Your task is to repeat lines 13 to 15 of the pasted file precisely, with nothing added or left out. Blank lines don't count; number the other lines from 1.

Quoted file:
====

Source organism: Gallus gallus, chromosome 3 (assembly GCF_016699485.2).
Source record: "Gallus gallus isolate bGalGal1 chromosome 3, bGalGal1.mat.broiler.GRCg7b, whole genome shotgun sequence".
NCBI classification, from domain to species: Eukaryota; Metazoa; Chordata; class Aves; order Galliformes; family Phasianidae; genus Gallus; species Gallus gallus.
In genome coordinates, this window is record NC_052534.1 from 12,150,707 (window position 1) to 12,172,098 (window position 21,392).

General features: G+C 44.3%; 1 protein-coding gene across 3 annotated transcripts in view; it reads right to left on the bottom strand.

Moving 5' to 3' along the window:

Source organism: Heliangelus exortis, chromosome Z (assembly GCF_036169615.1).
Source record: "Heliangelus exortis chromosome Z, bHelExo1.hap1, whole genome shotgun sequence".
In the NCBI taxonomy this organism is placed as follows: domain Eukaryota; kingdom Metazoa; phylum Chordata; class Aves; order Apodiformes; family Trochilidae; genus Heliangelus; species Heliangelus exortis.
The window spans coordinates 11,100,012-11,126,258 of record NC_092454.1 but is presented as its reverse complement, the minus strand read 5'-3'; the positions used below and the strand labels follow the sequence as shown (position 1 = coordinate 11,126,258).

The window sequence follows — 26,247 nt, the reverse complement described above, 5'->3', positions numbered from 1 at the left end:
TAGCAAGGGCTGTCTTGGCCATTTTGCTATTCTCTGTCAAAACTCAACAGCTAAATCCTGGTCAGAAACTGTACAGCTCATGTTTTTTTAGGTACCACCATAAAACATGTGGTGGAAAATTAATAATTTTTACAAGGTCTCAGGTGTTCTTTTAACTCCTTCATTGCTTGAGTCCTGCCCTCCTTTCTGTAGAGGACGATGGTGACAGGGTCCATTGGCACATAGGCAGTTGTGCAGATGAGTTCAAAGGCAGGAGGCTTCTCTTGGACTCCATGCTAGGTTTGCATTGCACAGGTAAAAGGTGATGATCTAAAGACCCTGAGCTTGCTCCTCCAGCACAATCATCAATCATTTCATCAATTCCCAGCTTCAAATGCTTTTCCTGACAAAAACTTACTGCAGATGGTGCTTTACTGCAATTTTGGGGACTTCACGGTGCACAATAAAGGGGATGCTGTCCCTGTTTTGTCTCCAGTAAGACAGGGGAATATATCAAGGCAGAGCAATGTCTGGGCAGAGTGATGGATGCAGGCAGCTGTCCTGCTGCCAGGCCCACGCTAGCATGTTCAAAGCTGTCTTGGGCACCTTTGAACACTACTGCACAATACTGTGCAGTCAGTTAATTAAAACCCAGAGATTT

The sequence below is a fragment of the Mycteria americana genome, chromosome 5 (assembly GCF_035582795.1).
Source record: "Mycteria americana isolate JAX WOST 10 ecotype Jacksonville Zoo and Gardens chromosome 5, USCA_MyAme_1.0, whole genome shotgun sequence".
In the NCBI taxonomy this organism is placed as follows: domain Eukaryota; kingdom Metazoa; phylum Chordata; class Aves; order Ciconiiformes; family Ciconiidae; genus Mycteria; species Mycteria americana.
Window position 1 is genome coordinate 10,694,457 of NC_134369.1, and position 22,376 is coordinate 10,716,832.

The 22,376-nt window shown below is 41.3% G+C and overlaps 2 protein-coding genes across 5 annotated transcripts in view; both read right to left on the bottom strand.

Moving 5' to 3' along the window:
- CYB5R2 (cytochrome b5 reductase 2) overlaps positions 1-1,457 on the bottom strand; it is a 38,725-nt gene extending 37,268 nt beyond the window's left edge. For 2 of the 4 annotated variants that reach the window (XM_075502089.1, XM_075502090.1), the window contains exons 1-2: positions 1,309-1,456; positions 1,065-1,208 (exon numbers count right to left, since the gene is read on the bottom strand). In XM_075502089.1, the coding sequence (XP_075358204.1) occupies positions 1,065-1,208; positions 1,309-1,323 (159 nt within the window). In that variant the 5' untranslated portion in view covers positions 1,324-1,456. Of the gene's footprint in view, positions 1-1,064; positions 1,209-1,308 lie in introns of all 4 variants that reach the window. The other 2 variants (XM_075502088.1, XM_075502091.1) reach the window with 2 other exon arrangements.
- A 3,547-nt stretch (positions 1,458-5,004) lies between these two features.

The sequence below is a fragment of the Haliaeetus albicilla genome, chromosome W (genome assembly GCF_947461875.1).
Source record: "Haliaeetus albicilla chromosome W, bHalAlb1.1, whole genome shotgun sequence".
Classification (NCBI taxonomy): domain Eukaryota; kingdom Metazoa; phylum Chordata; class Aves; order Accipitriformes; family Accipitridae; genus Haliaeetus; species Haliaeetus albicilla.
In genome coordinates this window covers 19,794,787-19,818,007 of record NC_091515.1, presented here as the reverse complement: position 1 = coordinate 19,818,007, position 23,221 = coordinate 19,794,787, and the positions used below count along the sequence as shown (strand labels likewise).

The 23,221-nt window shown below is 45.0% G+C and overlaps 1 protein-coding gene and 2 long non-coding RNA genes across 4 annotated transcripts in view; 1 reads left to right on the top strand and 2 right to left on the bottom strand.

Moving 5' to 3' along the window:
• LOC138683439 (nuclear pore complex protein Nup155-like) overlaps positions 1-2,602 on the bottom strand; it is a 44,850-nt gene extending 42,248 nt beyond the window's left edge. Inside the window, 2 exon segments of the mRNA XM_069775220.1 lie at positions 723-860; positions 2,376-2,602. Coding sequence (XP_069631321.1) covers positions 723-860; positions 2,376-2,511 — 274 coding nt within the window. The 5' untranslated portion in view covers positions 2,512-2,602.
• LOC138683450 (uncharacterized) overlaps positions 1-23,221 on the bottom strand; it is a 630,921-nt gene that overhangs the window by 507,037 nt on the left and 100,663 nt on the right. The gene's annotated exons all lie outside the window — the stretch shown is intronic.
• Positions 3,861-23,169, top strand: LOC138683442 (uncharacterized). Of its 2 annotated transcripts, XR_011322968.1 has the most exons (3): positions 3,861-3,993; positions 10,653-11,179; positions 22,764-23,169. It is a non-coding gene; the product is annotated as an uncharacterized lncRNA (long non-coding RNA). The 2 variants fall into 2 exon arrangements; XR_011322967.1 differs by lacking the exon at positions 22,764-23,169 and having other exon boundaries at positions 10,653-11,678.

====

The sequence below is a fragment of the Mycteria americana genome, chromosome 5 (assembly GCF_035582795.1).
Source record: "Mycteria americana isolate JAX WOST 10 ecotype Jacksonville Zoo and Gardens chromosome 5, USCA_MyAme_1.0, whole genome shotgun sequence".
In the NCBI taxonomy this organism is placed as follows: domain Eukaryota; kingdom Metazoa; phylum Chordata; class Aves; order Ciconiiformes; family Ciconiidae; genus Mycteria; species Mycteria americana.